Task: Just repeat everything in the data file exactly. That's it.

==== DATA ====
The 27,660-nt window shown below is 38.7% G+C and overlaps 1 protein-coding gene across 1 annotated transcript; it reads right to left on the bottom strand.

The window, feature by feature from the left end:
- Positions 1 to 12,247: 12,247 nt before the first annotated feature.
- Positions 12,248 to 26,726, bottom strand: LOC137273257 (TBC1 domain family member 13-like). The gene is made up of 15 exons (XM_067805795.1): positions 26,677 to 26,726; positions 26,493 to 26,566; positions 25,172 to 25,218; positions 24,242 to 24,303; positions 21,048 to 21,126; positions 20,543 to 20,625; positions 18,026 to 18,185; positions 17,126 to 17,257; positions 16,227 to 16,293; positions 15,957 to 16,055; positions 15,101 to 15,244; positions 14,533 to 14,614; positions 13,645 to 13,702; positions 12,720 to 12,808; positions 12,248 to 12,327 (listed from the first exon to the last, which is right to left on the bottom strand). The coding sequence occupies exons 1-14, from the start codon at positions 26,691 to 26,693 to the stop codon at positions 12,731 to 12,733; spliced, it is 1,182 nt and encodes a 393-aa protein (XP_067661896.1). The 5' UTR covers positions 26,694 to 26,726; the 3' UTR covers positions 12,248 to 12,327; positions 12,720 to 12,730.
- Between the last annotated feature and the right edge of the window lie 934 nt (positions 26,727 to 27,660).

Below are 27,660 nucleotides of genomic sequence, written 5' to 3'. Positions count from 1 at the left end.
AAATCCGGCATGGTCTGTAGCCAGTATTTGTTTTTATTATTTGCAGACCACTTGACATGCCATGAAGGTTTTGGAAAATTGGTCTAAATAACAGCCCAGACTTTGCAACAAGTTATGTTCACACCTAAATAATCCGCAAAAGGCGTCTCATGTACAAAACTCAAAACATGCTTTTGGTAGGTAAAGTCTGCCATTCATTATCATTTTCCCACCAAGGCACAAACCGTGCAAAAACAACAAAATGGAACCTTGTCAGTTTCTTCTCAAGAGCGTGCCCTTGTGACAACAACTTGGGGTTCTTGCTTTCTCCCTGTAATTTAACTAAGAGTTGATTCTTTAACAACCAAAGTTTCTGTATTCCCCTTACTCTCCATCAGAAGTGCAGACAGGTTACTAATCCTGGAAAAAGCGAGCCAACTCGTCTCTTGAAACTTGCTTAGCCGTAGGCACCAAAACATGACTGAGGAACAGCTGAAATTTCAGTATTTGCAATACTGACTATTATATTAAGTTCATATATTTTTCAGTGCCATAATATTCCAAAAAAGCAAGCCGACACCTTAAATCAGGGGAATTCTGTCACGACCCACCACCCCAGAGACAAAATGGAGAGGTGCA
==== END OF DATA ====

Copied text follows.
The 27,660-nt window shown below is 38.7% G+C and overlaps 1 protein-coding gene across 1 annotated transcript; it reads right to left on the bottom strand.

The window, feature by feature from the left end:
- Positions 1 to 12,247: 12,247 nt before the first annotated feature.
- Positions 12,248 to 26,726, bottom strand: LOC137273257 (TBC1 domain family member 13-like). The gene is made up of 15 exons (XM_067805795.1): positions 26,677 to 26,726; positions 26,493 to 26,566; positions 25,172 to 25,218; positions 24,242 to 24,303; positions 21,048 to 21,126; positions 20,543 to 20,625; positions 18,026 to 18,185; positions 17,126 to 17,257; positions 16,227 to 16,293; positions 15,957 to 16,055; positions 15,101 to 15,244; positions 14,533 to 14,614; positions 13,645 to 13,702; positions 12,720 to 12,808; positions 12,248 to 12,327 (listed from the first exon to the last, which is right to left on the bottom strand). The coding sequence occupies exons 1-14, from the start codon at positions 26,691 to 26,693 to the stop codon at positions 12,731 to 12,733; spliced, it is 1,182 nt and encodes a 393-aa protein (XP_067661896.1). The 5' UTR covers positions 26,694 to 26,726; the 3' UTR covers positions 12,248 to 12,327; positions 12,720 to 12,730.
- Between the last annotated feature and the right edge of the window lie 934 nt (positions 26,727 to 27,660).

Below are 27,660 nucleotides of genomic sequence, written 5' to 3'. Positions count from 1 at the left end.
AAATCCGGCATGGTCTGTAGCCAGTATTTGTTTTTATTATTTGCAGACCACTTGACATGCCATGAAGGTTTTGGAAAATTGGTCTAAATAACAGCCCAGACTTTGCAACAAGTTATGTTCACACCTAAATAATCCGCAAAAGGCGTCTCATGTACAAAACTCAAAACATGCTTTTGGTAGGTAAAGTCTGCCATTCATTATCATTTTCCCACCAAGGCACAAACCGTGCAAAAACAACAAAATGGAACCTTGTCAGTTTCTTCTCAAGAGCGTGCCCTTGTGACAACAACTTGGGGTTCTTGCTTTCTCCCTGTAATTTAACTAAGAGTTGATTCTTTAACAACCAAAGTTTCTGTATTCCCCTTACTCTCCATCAGAAGTGCAGACAGGTTACTAATCCTGGAAAAAGCGAGCCAACTCGTCTCTTGAAACTTGCTTAGCCGTAGGCACCAAAACATGACTGAGGAACAGCTGAAATTTCAGTATTTGCAATACTGACTATTATATTAAGTTCATATATTTTTCAGTGCCATAATATTCCAAAAAAGCAAGCCGACACCTTAAATCAGGGGAATTCTGTCACGACCCACCACCCCAGAGACAAAATGGAGAGGTGCA